Where to Find Great Materials for Reclaimed Wood Furniture February 06 2014, 0 Comments
You've probably seen some great pieces like this around San Francisco or the Bay Area:
- Butcher-block counter tops from the lanes of an old bowling alley
- A weathered pictured frame from wood of an old boat
- A wall quote with distinct wood grains and calligraphy that only you and yours will appreciate for generations to come
Perhaps you're thinking, "OK. I’ve finally realized that reclaimed wood furniture is cool to buy or even try making myself, but where do I start? Where does a person get one-of-a-kind reclaimed wood furniture like the pieces mentioned above?"
It might take a bit of digging around, but there are definitely some avenues to go down to look for your next green (okay, brownish) home decor inspiration. And know, beyond style, there are benefits of using reclaimed – or recycled – wood: less waste for those needing to get rid of excess wood, more options for those concerned about deforestation, and – perhaps best of all – more design options for the aesthetically inclined who love rustic furniture.
Finding Reclaimed Wood for Furniture
A dockyard’s shipping crates are good sources for beech, and any permanently abandoned boats might yield teak. Salvage yards can be tricky for the sporadic browser, but regular visitors will gain a sense of the ebb and flow of supply and demand for what’s unique or trendy. The patient searcher will find a gold mine of specialty pieces when they least expect it. And don’t be afraid to approach the owner of a dilapidated barn you spot – he or she might be glad for the help in disassembling the eyesore. With respect to diving into a decaying building yourself, however, have some sense of basic architectural structure so that you don’t accidentally bring the whole mess crashing down on you or anyone else.
You’d be surprised how many people or groups have old wood lying around that they’d be happy to get rid of. Getting in touch with local remodeling contractors might seem like a no-brainer, but it can take time to develop the kind of relationships that permit “first dibs” on a new sale or fresh site. (Think of the rush for auctioned storage units on those reality shows.) Excavators might also a welcome a partner who helps them avoid disposal costs, and don’t forget to try those already advertising “free wood” in regional periodicals or on the Internet.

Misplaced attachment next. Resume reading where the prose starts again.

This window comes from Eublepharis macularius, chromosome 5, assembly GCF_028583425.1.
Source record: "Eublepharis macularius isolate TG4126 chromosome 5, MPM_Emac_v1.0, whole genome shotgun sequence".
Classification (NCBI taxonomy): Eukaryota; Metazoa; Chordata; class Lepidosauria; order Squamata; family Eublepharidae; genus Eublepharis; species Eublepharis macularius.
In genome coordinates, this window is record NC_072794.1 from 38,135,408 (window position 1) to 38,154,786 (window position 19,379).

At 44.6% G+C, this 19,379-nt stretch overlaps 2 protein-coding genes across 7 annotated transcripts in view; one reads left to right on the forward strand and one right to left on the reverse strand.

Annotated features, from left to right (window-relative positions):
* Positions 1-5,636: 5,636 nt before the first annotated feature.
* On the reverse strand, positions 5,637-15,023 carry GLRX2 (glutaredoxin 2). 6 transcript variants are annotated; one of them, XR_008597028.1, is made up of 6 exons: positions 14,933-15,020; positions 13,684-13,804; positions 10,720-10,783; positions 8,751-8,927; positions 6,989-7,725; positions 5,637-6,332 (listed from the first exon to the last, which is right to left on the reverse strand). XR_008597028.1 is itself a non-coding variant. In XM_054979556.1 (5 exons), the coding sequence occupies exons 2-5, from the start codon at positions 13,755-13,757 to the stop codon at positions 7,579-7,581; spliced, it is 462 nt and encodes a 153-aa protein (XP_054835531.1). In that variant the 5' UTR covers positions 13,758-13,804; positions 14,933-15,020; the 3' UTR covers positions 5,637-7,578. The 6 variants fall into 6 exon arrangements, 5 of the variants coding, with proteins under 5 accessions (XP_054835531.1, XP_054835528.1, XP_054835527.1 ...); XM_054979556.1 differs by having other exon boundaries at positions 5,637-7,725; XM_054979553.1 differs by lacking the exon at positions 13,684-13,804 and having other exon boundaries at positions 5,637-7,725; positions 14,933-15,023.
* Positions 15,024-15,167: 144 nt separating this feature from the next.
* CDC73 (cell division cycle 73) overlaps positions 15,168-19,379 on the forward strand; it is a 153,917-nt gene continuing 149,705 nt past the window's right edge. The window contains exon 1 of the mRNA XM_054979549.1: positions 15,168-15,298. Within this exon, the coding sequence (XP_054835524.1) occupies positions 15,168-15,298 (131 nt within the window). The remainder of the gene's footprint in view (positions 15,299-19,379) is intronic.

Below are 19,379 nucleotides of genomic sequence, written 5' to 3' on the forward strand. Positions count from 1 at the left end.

Believe it or not, some people are actually already looking for people who looking for reclaimed wood. The apartmenttherapy.com blog mentions the obvious – Craigslist.org – but also champions salvage brands such as www.Redo.org and Habitat for Humanity’s ReStores. More dedicated and to the point are the network databases of Woodfinder.com and BMRA: The Building Materials Reuse Association. BMRA actually costs money to join and caters to groups who manage demolition on a large scale, while Woodfinders will put the hobbyist or small business owner into a network of practically everyone in North America who is obsessed with wood. Woodfinder.com listed 85 suppliers of “recycled or salvaged lumber” scattered throughout almost all 50 states, for example.
Using recycled, reclaimed or salvaged – whatever you call it – wood might be merely “novel” right now, but it’s quickly becoming the new normal of the future. If driving around for old wood and making something yourself isn’t your cup of tea, then at least be open to looking at such pieces the next time you’re shopping for furniture or interior-design options. Reclaimed wood furniture contains history and many creators' stories, and you will be able to imprint your tastes and values into these treasures as well.